Stewardship and Conservation Monarch on flower

While the monarch butterfly is not an endangered species, its migration is considered an “endangered natural phenomenon.”  The following resources provide helpful information in promoting monarch stewardship and conservation. 

The Monarch Butterfly Is in Trouble
From the U.S. Fish and Wildlife Service
Numbers of monarchs have decreased significantly over the last 20 years, but together we can save the monarch. In the United States, there is a massive effort to provide habitat for monarch butterflies, imperiled bumble bees and other pollinators. There is no one group or agency responsible for providing habitat needed for monarch conservation. All organizations, agencies and individuals must work together to improve, restore and create grassland habitats to save monarchs. No matter who you are or where you live, you can get involved today. Start by planting milkweed and nectar plants that are native to your area. Garden organically to minimize your impacts on monarchs, their food plants, and other pollinators. Become a citizen scientist and monitor monarchs in your area. Educate others about pollinators, conservation and how they can help.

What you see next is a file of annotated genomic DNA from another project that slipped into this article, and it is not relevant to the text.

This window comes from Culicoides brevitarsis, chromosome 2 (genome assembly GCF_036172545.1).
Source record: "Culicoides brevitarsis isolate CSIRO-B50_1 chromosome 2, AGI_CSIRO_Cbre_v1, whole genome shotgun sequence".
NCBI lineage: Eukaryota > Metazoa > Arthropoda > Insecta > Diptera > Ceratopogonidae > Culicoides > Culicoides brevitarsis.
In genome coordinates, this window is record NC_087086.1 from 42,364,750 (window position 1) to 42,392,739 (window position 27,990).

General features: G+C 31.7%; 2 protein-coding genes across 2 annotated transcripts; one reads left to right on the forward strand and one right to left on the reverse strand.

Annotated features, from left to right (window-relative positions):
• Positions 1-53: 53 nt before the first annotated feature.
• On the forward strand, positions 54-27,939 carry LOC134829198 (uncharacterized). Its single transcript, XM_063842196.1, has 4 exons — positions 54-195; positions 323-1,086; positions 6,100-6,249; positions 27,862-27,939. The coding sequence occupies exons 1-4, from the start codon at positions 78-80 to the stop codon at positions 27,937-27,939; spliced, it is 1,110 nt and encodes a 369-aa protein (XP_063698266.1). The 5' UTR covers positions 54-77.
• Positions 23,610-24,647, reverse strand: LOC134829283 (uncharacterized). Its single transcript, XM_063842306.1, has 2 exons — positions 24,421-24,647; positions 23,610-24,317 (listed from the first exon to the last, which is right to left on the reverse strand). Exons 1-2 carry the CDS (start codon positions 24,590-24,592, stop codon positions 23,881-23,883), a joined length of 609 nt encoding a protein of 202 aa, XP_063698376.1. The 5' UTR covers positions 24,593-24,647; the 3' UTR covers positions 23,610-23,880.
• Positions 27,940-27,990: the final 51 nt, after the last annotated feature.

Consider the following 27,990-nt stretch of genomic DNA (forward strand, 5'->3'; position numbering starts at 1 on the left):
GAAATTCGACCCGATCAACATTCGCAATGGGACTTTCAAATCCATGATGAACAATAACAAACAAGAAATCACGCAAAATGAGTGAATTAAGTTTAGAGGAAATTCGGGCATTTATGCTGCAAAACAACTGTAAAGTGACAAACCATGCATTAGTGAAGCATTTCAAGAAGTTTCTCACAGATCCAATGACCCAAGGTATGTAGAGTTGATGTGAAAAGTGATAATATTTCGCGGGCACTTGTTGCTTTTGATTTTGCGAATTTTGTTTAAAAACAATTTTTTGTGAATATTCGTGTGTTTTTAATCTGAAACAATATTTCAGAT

Monarch Butterfly Fund: Conserving the Migration
The Monarch Butterfly Fund works to foster the conservation of North American Monarch butterflies and their migration through habitat restoration, research, monitoring, education and support for sustainable community development in and near monarch habitats in Mexico.

Monarch Watch's Monarch Waystation Program
To offset the loss of milkweed and nectar sources, Monarch Watch encourages people to create, conserve, and protect milkweed/monarch habitats. "Monarch Waystations” can be established in home gardens, at schools, businesses, parks, zoos, nature centers, along roadsides, and on other unused plots of land. Without a major effort to restore milkweeds to as many locations as possible, the monarch population is certain to decline to extremely low levels.

North American Monarch Conservation Plan
Monarchs depend upon a wide range of habitats in Canada, the United States and Mexico, thus conservation of their migratory phenomenon requires trilateral cooperation. The North American Monarch Conservation Plan (NAMCP) is intended to provide a long-term cooperative agenda for conservation of the monarch butterfly.

Things You Can Do
From the USDA Forest Service
Every backyard can become an oasis for monarchs and other pollinators, even in cities. Schools, youth and community groups, businesses, and state and local governments can engage in planting native milkweed and protecting monarch habitat along roadsides, rights of way, and other public and private lands.